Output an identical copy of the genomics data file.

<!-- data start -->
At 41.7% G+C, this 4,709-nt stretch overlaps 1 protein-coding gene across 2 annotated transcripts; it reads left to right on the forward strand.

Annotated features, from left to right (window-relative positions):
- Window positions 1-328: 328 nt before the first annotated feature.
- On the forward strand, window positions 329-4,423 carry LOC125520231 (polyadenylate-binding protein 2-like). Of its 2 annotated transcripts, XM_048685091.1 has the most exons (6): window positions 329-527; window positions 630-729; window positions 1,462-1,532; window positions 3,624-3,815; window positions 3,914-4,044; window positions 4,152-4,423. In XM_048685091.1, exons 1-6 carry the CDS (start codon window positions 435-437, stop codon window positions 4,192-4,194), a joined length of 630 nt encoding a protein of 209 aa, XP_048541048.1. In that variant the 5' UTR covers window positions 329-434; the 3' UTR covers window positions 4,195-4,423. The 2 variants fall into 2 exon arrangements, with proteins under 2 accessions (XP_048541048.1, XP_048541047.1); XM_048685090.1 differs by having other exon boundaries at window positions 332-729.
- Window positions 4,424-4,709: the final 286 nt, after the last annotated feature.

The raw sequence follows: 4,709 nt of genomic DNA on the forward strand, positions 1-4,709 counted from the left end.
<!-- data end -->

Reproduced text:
At 41.7% G+C, this 4,709-nt stretch overlaps 1 protein-coding gene across 2 annotated transcripts; it reads left to right on the forward strand.

Annotated features, from left to right (window-relative positions):
- Window positions 1-328: 328 nt before the first annotated feature.
- On the forward strand, window positions 329-4,423 carry LOC125520231 (polyadenylate-binding protein 2-like). Of its 2 annotated transcripts, XM_048685091.1 has the most exons (6): window positions 329-527; window positions 630-729; window positions 1,462-1,532; window positions 3,624-3,815; window positions 3,914-4,044; window positions 4,152-4,423. In XM_048685091.1, exons 1-6 carry the CDS (start codon window positions 435-437, stop codon window positions 4,192-4,194), a joined length of 630 nt encoding a protein of 209 aa, XP_048541048.1. In that variant the 5' UTR covers window positions 329-434; the 3' UTR covers window positions 4,195-4,423. The 2 variants fall into 2 exon arrangements, with proteins under 2 accessions (XP_048541048.1, XP_048541047.1); XM_048685090.1 differs by having other exon boundaries at window positions 332-729.
- Window positions 4,424-4,709: the final 286 nt, after the last annotated feature.

The raw sequence follows: 4,709 nt of genomic DNA on the forward strand, positions 1-4,709 counted from the left end.